There are two basic types of noise you need to tackle in your low-light photography. The first is Chrominance noise, which introduces itself with higher ISO shots and can be recognised by its coloured speckling in shadowed or even-toned areas.
The second is Luminance noise, which is trickier to remove and can be seen in the form of random variations of brightness between pixels. Reducing this can result in a loss of overall image detail, so in this tutorial we’re going to look at techniques to reduce both types of noise while preserving quality.
Remember that the version of Adobe Camera Raw in Elements is stripped-down compared to Photoshop proper, and that you won’t be able to target specific areas of your image to make localised adjustments.
So a solution is to produce two or more versions of your raw file, then open them in Photoshop or Elements, combine them as layers in a single image and use layer masks to hide or reveal adjustments in specific areas. Here’s how it’s done…
In the first part of our new Shoot Like A Pro series on mastering black and white photography, we explained how to compose for black and white photos – and what subjects work best. In the second post in the series we start to look at best practice post-shoot. We’ll look at how to take control of black and white conversion, and the subtleties of doing it both in Photoshop Elements and Photoshop CS.
Recently we showed you how to add autumn colour to your spring or summer photos. In this post we’ll show you how to take your actual autumn photos and boost the colours subtly for pictures that pack more of a punch.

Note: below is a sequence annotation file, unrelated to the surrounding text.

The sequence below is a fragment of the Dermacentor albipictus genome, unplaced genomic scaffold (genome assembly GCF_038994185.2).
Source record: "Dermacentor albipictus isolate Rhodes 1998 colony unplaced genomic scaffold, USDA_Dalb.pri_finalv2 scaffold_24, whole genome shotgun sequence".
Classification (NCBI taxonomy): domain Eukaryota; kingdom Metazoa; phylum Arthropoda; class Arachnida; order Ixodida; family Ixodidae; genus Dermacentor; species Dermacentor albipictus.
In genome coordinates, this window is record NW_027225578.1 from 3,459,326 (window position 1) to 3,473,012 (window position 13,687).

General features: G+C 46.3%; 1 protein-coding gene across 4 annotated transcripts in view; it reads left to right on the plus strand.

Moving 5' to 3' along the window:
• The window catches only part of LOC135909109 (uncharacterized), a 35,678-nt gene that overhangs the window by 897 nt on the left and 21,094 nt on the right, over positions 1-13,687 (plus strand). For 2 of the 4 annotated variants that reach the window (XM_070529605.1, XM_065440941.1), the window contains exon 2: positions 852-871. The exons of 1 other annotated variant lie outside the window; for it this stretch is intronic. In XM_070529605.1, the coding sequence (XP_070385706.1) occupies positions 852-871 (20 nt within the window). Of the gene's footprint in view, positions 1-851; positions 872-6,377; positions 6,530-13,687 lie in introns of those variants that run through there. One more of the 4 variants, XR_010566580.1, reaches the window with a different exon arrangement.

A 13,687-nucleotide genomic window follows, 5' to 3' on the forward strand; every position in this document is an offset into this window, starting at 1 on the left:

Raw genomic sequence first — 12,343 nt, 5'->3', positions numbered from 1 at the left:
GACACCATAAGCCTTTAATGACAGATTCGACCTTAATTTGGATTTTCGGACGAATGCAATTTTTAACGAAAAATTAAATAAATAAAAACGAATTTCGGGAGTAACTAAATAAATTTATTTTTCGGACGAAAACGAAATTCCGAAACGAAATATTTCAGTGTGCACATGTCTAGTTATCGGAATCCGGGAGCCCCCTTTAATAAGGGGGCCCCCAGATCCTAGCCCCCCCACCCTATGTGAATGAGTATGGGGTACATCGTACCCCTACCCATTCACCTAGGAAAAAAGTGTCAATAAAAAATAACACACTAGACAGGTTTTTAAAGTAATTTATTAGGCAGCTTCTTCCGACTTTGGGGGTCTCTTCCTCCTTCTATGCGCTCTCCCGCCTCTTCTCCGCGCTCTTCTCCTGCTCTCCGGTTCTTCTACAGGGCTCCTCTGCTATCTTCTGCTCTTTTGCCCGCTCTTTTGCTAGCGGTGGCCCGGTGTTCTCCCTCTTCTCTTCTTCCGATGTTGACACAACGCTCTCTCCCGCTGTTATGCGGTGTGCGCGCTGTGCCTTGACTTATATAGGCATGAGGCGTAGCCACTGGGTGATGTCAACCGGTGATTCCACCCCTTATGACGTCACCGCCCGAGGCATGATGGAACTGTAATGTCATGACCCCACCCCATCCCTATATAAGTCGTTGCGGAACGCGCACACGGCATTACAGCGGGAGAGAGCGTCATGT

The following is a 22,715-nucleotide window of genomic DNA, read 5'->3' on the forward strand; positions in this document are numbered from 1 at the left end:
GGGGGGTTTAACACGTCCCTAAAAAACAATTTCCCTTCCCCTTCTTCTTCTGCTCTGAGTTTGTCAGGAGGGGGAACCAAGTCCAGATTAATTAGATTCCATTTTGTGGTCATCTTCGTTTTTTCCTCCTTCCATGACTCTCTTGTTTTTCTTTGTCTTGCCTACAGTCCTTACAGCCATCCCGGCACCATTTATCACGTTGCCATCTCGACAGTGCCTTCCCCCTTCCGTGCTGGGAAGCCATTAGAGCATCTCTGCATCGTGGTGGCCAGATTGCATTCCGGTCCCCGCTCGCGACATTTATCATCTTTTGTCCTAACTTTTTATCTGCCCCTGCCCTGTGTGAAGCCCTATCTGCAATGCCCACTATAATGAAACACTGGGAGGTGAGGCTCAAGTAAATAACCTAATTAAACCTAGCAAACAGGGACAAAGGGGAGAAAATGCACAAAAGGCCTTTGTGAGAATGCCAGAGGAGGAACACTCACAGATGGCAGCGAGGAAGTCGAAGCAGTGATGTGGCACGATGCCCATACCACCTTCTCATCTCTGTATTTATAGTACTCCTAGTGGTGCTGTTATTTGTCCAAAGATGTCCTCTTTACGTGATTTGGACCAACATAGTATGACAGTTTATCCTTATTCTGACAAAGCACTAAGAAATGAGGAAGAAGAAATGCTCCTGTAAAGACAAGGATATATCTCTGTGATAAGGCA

Our easy to follow Photoshop tutorial shows you how to make a Photoshop collage and turn a single image into a series of overlapping prints.
As one improves as a photographer, you might find yourself asking less about photography tips and techniques and instead how to make money from photography. One popular method is to sell photos online via one of the numerous microstock libraries.
In our post we’ll show you how to prepare and edit your pictures so that when you go to sell photos online through a microstock library you stand the best chance of making money.
The Harris Shutter Effect is a process discovered in the days of film photography. It’s achieved by taking a sequence of three exposures on the same frame, with a red, green and blue filter used for each.
However, with Photoshop Elements it’s possible to get the same results using three standard colour images shot in sequence. In our latest Photoshop Elements tutorial we’ll look at how to use Elements to apply colour fills and blending modes to filter the three shots into their component channels.
Cross-processing (or ‘Xpro’) is an effect often used in fashion photography to give the kind of stylised look you can see here. Our simple, but effective, Photoshop tutorial shows you how to achieve the classic cross-processed effect in no time at all.
As our Shoot Like A Pro series on landscape photo ideas continues, this week we take a look at how to take creative pictures of mountains and hills. We’ll give you our best photography tips for emphasising the grandeur of mountain ranges and how to use hills as the perfect backdrop for creative landscape photos.
Deserted streets and historic buildings make great subjects for a retro photography take on a notable landmark or scene. One way of doing this is to process your images to give them an old postcard look, which enhances the retro effect.